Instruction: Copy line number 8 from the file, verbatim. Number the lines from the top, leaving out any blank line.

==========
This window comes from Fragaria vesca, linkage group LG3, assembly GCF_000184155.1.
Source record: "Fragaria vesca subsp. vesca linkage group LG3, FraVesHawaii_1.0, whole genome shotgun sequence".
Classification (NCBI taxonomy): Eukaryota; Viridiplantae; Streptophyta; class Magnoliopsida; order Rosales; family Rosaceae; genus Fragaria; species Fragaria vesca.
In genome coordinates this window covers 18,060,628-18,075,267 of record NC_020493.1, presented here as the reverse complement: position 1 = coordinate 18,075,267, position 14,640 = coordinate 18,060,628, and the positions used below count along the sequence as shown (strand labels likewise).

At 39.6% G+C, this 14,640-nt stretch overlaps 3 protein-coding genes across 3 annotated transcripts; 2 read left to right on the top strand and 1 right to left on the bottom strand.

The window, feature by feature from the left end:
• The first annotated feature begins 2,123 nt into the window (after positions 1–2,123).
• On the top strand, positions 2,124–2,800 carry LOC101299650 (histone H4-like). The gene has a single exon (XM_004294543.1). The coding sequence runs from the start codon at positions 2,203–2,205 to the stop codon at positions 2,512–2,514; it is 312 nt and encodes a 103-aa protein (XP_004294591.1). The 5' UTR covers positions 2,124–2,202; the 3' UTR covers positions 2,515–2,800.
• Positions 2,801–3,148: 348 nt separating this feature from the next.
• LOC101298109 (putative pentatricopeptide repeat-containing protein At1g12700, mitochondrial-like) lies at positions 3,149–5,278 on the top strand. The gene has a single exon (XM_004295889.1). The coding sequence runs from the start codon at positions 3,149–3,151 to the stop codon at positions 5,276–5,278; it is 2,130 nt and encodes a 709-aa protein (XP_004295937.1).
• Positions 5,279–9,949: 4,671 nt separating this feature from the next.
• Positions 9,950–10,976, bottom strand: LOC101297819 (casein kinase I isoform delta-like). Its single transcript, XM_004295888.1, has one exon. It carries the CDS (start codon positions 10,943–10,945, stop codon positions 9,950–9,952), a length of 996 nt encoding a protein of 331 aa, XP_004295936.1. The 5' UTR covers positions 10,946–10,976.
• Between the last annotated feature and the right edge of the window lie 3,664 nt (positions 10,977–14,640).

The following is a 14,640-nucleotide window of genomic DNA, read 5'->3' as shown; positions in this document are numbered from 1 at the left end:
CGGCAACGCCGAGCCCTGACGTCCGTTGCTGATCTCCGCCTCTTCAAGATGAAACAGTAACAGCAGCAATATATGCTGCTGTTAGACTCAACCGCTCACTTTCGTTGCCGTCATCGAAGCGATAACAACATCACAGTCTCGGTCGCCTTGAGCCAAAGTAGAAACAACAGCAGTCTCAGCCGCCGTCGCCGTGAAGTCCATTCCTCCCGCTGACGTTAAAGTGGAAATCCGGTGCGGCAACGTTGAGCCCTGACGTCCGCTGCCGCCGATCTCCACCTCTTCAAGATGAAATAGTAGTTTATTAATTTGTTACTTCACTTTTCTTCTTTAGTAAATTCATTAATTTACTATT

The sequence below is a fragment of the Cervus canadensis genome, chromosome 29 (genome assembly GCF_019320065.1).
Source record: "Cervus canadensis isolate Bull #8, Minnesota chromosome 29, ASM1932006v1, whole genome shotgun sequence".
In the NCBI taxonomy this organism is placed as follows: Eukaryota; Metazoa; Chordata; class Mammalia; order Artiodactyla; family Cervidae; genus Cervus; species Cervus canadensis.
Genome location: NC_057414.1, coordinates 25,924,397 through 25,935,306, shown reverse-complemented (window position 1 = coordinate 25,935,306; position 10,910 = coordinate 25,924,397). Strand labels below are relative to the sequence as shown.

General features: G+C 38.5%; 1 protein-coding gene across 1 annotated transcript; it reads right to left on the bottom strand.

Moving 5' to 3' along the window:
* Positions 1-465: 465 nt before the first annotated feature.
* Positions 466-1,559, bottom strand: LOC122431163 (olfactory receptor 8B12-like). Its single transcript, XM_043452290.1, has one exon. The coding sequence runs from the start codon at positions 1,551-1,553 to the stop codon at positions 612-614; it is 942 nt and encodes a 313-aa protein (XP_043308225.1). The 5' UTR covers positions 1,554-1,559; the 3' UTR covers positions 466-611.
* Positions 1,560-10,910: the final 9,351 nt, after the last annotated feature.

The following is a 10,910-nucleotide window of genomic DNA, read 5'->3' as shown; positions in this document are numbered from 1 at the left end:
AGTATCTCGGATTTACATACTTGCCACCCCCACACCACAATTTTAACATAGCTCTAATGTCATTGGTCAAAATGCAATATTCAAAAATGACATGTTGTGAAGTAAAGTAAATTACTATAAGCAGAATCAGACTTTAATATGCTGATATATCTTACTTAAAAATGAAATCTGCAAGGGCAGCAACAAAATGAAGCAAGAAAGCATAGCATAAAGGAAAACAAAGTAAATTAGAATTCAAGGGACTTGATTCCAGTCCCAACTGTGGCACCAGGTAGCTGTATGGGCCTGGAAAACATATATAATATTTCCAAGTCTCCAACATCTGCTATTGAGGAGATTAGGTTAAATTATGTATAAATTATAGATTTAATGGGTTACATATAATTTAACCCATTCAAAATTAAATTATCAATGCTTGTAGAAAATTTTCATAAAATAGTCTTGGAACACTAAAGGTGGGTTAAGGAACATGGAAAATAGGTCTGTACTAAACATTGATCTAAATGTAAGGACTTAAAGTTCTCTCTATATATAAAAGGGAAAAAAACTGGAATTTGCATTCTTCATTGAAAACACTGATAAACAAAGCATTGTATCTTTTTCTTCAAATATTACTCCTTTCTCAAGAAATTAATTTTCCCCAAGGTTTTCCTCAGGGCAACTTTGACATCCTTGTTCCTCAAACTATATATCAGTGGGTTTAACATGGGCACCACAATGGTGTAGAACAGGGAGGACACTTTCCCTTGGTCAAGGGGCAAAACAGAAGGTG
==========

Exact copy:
• On the top strand, positions 2,124–2,800 carry LOC101299650 (histone H4-like). The gene has a single exon (XM_004294543.1). The coding sequence runs from the start codon at positions 2,203–2,205 to the stop codon at positions 2,512–2,514; it is 312 nt and encodes a 103-aa protein (XP_004294591.1). The 5' UTR covers positions 2,124–2,202; the 3' UTR covers positions 2,515–2,800.